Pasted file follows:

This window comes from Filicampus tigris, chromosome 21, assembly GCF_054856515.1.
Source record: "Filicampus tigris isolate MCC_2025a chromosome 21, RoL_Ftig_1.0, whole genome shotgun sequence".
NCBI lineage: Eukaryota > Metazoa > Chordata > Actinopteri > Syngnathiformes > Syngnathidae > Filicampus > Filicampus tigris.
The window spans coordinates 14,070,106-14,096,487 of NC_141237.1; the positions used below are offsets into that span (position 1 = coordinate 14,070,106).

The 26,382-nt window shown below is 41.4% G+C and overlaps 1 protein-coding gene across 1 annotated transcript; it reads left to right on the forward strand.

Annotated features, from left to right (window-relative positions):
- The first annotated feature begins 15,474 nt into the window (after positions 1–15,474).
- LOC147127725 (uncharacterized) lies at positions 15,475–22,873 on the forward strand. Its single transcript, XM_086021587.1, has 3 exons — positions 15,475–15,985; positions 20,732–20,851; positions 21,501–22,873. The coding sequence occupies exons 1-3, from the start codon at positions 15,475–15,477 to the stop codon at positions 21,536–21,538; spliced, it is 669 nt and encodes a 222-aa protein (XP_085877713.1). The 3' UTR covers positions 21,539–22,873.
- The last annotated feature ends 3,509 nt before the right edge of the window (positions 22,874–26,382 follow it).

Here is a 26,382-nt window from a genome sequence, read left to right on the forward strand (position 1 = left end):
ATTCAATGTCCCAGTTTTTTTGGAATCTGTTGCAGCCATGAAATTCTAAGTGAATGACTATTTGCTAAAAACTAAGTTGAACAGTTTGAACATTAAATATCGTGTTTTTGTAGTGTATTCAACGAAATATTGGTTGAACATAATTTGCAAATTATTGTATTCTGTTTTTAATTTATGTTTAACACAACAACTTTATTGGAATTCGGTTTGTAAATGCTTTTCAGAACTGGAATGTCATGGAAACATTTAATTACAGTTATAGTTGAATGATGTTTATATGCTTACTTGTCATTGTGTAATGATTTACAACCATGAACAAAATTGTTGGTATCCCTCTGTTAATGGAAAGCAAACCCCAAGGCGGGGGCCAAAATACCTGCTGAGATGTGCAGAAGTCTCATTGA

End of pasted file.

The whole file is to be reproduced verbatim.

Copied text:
This window comes from Filicampus tigris, chromosome 21, assembly GCF_054856515.1.
Source record: "Filicampus tigris isolate MCC_2025a chromosome 21, RoL_Ftig_1.0, whole genome shotgun sequence".
NCBI lineage: Eukaryota > Metazoa > Chordata > Actinopteri > Syngnathiformes > Syngnathidae > Filicampus > Filicampus tigris.
The window spans coordinates 14,070,106-14,096,487 of NC_141237.1; the positions used below are offsets into that span (position 1 = coordinate 14,070,106).

The 26,382-nt window shown below is 41.4% G+C and overlaps 1 protein-coding gene across 1 annotated transcript; it reads left to right on the forward strand.

Annotated features, from left to right (window-relative positions):
- The first annotated feature begins 15,474 nt into the window (after positions 1–15,474).
- LOC147127725 (uncharacterized) lies at positions 15,475–22,873 on the forward strand. Its single transcript, XM_086021587.1, has 3 exons — positions 15,475–15,985; positions 20,732–20,851; positions 21,501–22,873. The coding sequence occupies exons 1-3, from the start codon at positions 15,475–15,477 to the stop codon at positions 21,536–21,538; spliced, it is 669 nt and encodes a 222-aa protein (XP_085877713.1). The 3' UTR covers positions 21,539–22,873.
- The last annotated feature ends 3,509 nt before the right edge of the window (positions 22,874–26,382 follow it).

Here is a 26,382-nt window from a genome sequence, read left to right on the forward strand (position 1 = left end):
ATTCAATGTCCCAGTTTTTTTGGAATCTGTTGCAGCCATGAAATTCTAAGTGAATGACTATTTGCTAAAAACTAAGTTGAACAGTTTGAACATTAAATATCGTGTTTTTGTAGTGTATTCAACGAAATATTGGTTGAACATAATTTGCAAATTATTGTATTCTGTTTTTAATTTATGTTTAACACAACAACTTTATTGGAATTCGGTTTGTAAATGCTTTTCAGAACTGGAATGTCATGGAAACATTTAATTACAGTTATAGTTGAATGATGTTTATATGCTTACTTGTCATTGTGTAATGATTTACAACCATGAACAAAATTGTTGGTATCCCTCTGTTAATGGAAAGCAAACCCCAAGGCGGGGGCCAAAATACCTGCTGAGATGTGCAGAAGTCTCATTGA